Berth 4 Earthworks Begin in Townsville Port

  • Business & Finance

Major floods in the Townsville region in early 2019 have failed to dampen growth in exports leaving the North Queensland city.

According to the latest release from the Deputy Premier, Treasurer and Minister for Aboriginal and Torres Strait Islander Partnerships, Jackie Trad’s office, new preliminary figures show that total trade through Townsville Port increased by 4.7 per cent in the 2018-19 financial year, rising to a total of 7.68 million tonnes.

Member for Townsville Scott Stewart said that fast tracking of flood repairs to the Mount Isa railway line in the wake of February’s floods had helped keep mineral exports moving through the Port, boosting the local economy.

“Restoration works performed by a dedicated 400-person Queensland Rail taskforce not only fast tracked the repairs but also upgraded sections of the line that were previously under speed restrictions, allowing freight to move just 11 weeks after the disaster,” Mr Stewart said.

“And with the recent announcement of the Palaszczuk Government’s half a billion dollar plan to reduce freight charges and significantly improve transport infrastructure to the port – including $30 million to build the new Crane and Cargo Terminal at Berth 4 – we expect to see this growth continue.”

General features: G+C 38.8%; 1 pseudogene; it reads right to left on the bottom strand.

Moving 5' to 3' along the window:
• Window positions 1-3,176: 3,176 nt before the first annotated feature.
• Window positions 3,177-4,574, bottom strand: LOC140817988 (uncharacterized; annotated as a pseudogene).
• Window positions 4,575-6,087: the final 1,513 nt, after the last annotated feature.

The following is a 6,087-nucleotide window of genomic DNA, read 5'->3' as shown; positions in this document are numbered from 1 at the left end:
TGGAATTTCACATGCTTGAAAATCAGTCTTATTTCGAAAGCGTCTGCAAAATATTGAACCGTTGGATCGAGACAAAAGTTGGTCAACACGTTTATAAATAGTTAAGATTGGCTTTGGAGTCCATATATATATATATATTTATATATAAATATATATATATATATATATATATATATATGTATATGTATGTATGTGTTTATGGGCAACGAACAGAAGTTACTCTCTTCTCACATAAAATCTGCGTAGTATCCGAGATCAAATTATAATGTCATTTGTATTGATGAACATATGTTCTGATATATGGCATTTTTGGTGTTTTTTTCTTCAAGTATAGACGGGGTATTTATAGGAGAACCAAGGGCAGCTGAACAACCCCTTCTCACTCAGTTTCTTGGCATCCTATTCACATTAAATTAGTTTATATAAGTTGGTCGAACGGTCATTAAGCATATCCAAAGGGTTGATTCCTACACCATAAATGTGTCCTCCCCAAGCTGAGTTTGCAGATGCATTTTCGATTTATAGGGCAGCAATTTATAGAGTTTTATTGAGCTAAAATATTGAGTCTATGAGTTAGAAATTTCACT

Local construction business Formset has started earthworks on the $10 million 1.6-hectare container terminal as part of the Crane and Cargo Terminal project at Berth 4.

Commenting the latest news, Formset Managing Director, Brent Zander, said: “Our workforce is 100 per cent local and will be recruiting around 40 additional people over the span of the project. Operating for more than three generations we are proud to provide our expertise in construction and civil works.”

“It is a good feeling knowing that our project also adds to the planning of growth in the port and the region.”

Townsville Port CEO, Ranee Crosby, said that the project will use sustainable management of the port’s sand that is being dredged from the mouth of Ross River – deposited there by the February 2019 flood.

“Around 3,000 cubic tonnes of dredged sand will be used in the preparation of ground stabilization for the project,” concluded Ms Crosby.

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